“[Now] we have a Jolly Jolly mix, Jolly Jolly wheat bread, Jolly Jolly dinner roll, Jolly coconut bread. Jolly Jolly mix comes in a box, for us to use the same mix that the company uses in Houston, Dallas, and all the other Jolly Jolly locations.”

Mr. Onobu was able to successfully brand and mass produce his product for a bigger market, making the streamline of selling his bread much easier.

Save some for the next generation

With further hopes of business expansions, 18 years later, the father of three is optimistic that his company will continue through his children.

Mr. James mentioned how the next generation and observing his sons have inspired him to want to grow his business in different outlets.

“I see a lot of young Nigerians, doing a lot of different businesses and I am impressed.”

His advice to immigrants is that survival is not easy anywhere, but the end goal is to help yourself and to help others that believe in you.

“You can be a trailblazer, grow from there. I’m quite familiar with people coming over and trying to get a [quick job], just to get money and it’s not easy.”

He continued to stay “stick to and develop what you know” … “Whether Nigerian, Ugandan, Ethiopian, you name it, no matter what origin you come from, you have to start with a dream.”

Mr. Onobu has lived the life of a young immigrant coming over to America and with the help of a nurturing wife and supportive sons, he believes the future of his company is secured for greater opportunities.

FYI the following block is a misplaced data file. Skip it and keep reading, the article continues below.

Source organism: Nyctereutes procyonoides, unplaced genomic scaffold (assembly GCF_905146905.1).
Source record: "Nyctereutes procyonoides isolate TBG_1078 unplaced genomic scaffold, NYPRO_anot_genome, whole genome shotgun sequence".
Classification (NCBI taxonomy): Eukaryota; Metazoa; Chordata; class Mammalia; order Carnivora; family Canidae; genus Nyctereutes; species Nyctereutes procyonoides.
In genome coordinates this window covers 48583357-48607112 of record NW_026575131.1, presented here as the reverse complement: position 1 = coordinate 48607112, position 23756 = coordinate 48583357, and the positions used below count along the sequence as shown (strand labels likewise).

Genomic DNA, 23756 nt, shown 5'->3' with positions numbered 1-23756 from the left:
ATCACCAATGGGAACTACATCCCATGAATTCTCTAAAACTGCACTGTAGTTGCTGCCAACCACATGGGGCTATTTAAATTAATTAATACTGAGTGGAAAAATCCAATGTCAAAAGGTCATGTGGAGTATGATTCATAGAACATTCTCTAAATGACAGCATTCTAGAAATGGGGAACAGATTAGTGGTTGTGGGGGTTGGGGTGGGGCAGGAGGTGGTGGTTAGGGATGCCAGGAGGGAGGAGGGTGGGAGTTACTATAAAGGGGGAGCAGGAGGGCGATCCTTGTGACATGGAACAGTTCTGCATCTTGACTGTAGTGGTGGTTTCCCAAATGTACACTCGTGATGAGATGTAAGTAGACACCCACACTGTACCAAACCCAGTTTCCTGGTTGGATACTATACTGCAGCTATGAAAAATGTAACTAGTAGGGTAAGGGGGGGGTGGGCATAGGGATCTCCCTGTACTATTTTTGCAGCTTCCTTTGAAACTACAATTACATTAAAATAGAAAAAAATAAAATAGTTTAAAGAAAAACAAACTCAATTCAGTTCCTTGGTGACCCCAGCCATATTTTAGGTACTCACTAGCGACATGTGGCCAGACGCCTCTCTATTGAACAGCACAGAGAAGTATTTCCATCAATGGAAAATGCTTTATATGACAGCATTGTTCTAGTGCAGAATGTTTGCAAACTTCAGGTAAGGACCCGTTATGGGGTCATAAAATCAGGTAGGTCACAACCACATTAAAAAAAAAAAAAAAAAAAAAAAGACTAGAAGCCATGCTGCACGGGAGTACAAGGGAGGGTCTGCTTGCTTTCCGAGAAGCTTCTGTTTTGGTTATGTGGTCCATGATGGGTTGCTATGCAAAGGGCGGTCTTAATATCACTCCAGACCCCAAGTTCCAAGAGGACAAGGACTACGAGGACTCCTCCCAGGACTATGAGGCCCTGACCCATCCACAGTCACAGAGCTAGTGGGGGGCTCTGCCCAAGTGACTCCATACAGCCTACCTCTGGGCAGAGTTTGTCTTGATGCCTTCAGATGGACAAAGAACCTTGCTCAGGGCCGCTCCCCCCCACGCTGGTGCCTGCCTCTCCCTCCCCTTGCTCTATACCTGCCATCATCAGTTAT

“I don’t want my business to die, and it will never die.” His goal is to open franchises across the country and hopes his sons will expand globally.

“I am a very, very simple guy,” an element he believes has kept him rooted, and he is certain that his family back home is proud of the man he has become.

“My family back home have received me impressively; they are quite familiar with what me and my wife have done here. They go to YouTube and check out all the videos about the business.”

Mr. James Onobun, one of the many immigrants opportune to enjoy the land of milk and honey, believes that not only is he living the American dream but the dream of being an accomplished immigrant.

James left the interview with the simple but assuring words of, “Long Live Jolly Jolly!” A statement that is a testament of his and his wife's bravery to take his passion of baking bread and turn it into a multi-million-dollar business.

If you want to continue to know more about Jolly Jolly Bakery visit the company on their website: https://www.jollyjollybakery.co/ or follow Jolly Jolly on Facebook and Instagram.